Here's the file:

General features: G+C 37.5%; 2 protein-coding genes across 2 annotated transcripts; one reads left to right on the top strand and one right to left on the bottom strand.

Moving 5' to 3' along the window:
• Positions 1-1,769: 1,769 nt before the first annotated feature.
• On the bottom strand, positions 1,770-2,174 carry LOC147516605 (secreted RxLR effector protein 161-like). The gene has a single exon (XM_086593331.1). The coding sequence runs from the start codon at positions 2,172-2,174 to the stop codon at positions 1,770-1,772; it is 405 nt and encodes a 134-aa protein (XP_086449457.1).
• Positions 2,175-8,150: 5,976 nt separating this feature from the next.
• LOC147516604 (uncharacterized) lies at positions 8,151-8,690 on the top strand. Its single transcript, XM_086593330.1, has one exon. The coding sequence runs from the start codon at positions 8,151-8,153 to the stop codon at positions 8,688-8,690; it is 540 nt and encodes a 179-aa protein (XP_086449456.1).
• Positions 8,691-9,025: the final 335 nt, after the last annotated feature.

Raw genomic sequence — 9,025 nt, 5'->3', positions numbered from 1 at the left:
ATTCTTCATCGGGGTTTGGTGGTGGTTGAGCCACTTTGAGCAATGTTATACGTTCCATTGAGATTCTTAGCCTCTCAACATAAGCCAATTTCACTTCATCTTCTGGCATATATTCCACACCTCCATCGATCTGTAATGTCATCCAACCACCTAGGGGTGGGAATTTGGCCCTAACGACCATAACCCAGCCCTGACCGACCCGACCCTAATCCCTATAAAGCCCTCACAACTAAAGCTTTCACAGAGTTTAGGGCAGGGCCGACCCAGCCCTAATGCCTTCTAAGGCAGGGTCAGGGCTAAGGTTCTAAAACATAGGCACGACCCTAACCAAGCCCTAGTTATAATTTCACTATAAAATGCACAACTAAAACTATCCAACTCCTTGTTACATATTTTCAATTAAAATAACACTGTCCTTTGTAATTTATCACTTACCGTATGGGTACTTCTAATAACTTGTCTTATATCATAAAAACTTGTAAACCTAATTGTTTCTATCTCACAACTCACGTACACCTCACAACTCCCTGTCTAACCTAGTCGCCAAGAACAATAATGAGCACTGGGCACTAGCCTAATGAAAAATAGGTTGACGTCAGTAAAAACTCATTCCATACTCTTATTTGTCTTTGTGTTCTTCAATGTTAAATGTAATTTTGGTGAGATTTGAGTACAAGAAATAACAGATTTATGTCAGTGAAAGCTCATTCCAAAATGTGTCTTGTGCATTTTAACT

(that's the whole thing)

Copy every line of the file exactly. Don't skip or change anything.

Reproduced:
General features: G+C 37.5%; 2 protein-coding genes across 2 annotated transcripts; one reads left to right on the top strand and one right to left on the bottom strand.

Moving 5' to 3' along the window:
• Positions 1-1,769: 1,769 nt before the first annotated feature.
• On the bottom strand, positions 1,770-2,174 carry LOC147516605 (secreted RxLR effector protein 161-like). The gene has a single exon (XM_086593331.1). The coding sequence runs from the start codon at positions 2,172-2,174 to the stop codon at positions 1,770-1,772; it is 405 nt and encodes a 134-aa protein (XP_086449457.1).
• Positions 2,175-8,150: 5,976 nt separating this feature from the next.
• LOC147516604 (uncharacterized) lies at positions 8,151-8,690 on the top strand. Its single transcript, XM_086593330.1, has one exon. The coding sequence runs from the start codon at positions 8,151-8,153 to the stop codon at positions 8,688-8,690; it is 540 nt and encodes a 179-aa protein (XP_086449456.1).
• Positions 8,691-9,025: the final 335 nt, after the last annotated feature.

Raw genomic sequence — 9,025 nt, 5'->3', positions numbered from 1 at the left:
ATTCTTCATCGGGGTTTGGTGGTGGTTGAGCCACTTTGAGCAATGTTATACGTTCCATTGAGATTCTTAGCCTCTCAACATAAGCCAATTTCACTTCATCTTCTGGCATATATTCCACACCTCCATCGATCTGTAATGTCATCCAACCACCTAGGGGTGGGAATTTGGCCCTAACGACCATAACCCAGCCCTGACCGACCCGACCCTAATCCCTATAAAGCCCTCACAACTAAAGCTTTCACAGAGTTTAGGGCAGGGCCGACCCAGCCCTAATGCCTTCTAAGGCAGGGTCAGGGCTAAGGTTCTAAAACATAGGCACGACCCTAACCAAGCCCTAGTTATAATTTCACTATAAAATGCACAACTAAAACTATCCAACTCCTTGTTACATATTTTCAATTAAAATAACACTGTCCTTTGTAATTTATCACTTACCGTATGGGTACTTCTAATAACTTGTCTTATATCATAAAAACTTGTAAACCTAATTGTTTCTATCTCACAACTCACGTACACCTCACAACTCCCTGTCTAACCTAGTCGCCAAGAACAATAATGAGCACTGGGCACTAGCCTAATGAAAAATAGGTTGACGTCAGTAAAAACTCATTCCATACTCTTATTTGTCTTTGTGTTCTTCAATGTTAAATGTAATTTTGGTGAGATTTGAGTACAAGAAATAACAGATTTATGTCAGTGAAAGCTCATTCCAAAATGTGTCTTGTGCATTTTAACT